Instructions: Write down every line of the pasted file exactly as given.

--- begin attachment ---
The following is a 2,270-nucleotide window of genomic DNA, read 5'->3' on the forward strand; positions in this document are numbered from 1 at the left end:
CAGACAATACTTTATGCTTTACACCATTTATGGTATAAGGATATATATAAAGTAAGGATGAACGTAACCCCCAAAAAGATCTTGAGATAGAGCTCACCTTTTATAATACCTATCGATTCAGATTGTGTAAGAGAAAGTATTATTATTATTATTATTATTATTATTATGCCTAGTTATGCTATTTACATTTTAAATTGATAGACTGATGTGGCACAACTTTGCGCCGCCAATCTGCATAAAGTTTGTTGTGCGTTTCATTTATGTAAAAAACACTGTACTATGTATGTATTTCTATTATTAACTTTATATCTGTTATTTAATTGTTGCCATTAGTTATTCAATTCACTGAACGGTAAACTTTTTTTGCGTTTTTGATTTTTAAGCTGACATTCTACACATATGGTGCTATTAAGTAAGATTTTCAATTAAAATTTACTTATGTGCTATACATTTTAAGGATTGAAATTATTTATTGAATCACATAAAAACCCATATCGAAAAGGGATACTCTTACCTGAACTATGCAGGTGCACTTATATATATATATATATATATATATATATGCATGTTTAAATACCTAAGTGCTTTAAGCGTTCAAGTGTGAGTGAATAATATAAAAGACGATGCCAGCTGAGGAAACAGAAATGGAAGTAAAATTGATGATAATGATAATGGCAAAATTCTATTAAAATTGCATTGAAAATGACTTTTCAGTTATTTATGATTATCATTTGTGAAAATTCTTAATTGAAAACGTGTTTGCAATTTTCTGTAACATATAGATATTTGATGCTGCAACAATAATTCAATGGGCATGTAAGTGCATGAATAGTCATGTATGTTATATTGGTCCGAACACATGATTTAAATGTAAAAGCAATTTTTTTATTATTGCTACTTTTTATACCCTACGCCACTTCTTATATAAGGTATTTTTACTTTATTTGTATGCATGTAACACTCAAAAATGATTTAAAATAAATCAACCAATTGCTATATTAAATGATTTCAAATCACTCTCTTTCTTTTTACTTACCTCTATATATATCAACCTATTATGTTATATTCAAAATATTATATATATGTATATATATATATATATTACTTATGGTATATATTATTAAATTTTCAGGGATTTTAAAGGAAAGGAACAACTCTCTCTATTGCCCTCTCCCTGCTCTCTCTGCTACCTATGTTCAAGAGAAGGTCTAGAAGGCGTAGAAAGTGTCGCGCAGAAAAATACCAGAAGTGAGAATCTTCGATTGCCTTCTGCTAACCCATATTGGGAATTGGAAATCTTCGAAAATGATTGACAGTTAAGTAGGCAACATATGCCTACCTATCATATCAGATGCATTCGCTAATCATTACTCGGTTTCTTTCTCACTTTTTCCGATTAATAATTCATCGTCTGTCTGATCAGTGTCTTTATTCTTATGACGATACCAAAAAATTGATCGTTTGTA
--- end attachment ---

The following is a 2,270-nucleotide window of genomic DNA, read 5'->3' on the forward strand; positions in this document are numbered from 1 at the left end:
CAGACAATACTTTATGCTTTACACCATTTATGGTATAAGGATATATATAAAGTAAGGATGAACGTAACCCCCAAAAAGATCTTGAGATAGAGCTCACCTTTTATAATACCTATCGATTCAGATTGTGTAAGAGAAAGTATTATTATTATTATTATTATTATTATTATGCCTAGTTATGCTATTTACATTTTAAATTGATAGACTGATGTGGCACAACTTTGCGCCGCCAATCTGCATAAAGTTTGTTGTGCGTTTCATTTATGTAAAAAACACTGTACTATGTATGTATTTCTATTATTAACTTTATATCTGTTATTTAATTGTTGCCATTAGTTATTCAATTCACTGAACGGTAAACTTTTTTTGCGTTTTTGATTTTTAAGCTGACATTCTACACATATGGTGCTATTAAGTAAGATTTTCAATTAAAATTTACTTATGTGCTATACATTTTAAGGATTGAAATTATTTATTGAATCACATAAAAACCCATATCGAAAAGGGATACTCTTACCTGAACTATGCAGGTGCACTTATATATATATATATATATATATATATATGCATGTTTAAATACCTAAGTGCTTTAAGCGTTCAAGTGTGAGTGAATAATATAAAAGACGATGCCAGCTGAGGAAACAGAAATGGAAGTAAAATTGATGATAATGATAATGGCAAAATTCTATTAAAATTGCATTGAAAATGACTTTTCAGTTATTTATGATTATCATTTGTGAAAATTCTTAATTGAAAACGTGTTTGCAATTTTCTGTAACATATAGATATTTGATGCTGCAACAATAATTCAATGGGCATGTAAGTGCATGAATAGTCATGTATGTTATATTGGTCCGAACACATGATTTAAATGTAAAAGCAATTTTTTTATTATTGCTACTTTTTATACCCTACGCCACTTCTTATATAAGGTATTTTTACTTTATTTGTATGCATGTAACACTCAAAAATGATTTAAAATAAATCAACCAATTGCTATATTAAATGATTTCAAATCACTCTCTTTCTTTTTACTTACCTCTATATATATCAACCTATTATGTTATATTCAAAATATTATATATATGTATATATATATATATATTACTTATGGTATATATTATTAAATTTTCAGGGATTTTAAAGGAAAGGAACAACTCTCTCTATTGCCCTCTCCCTGCTCTCTCTGCTACCTATGTTCAAGAGAAGGTCTAGAAGGCGTAGAAAGTGTCGCGCAGAAAAATACCAGAAGTGAGAATCTTCGATTGCCTTCTGCTAACCCATATTGGGAATTGGAAATCTTCGAAAATGATTGACAGTTAAGTAGGCAACATATGCCTACCTATCATATCAGATGCATTCGCTAATCATTACTCGGTTTCTTTCTCACTTTTTCCGATTAATAATTCATCGTCTGTCTGATCAGTGTCTTTATTCTTATGACGATACCAAAAAATTGATCGTTTGTA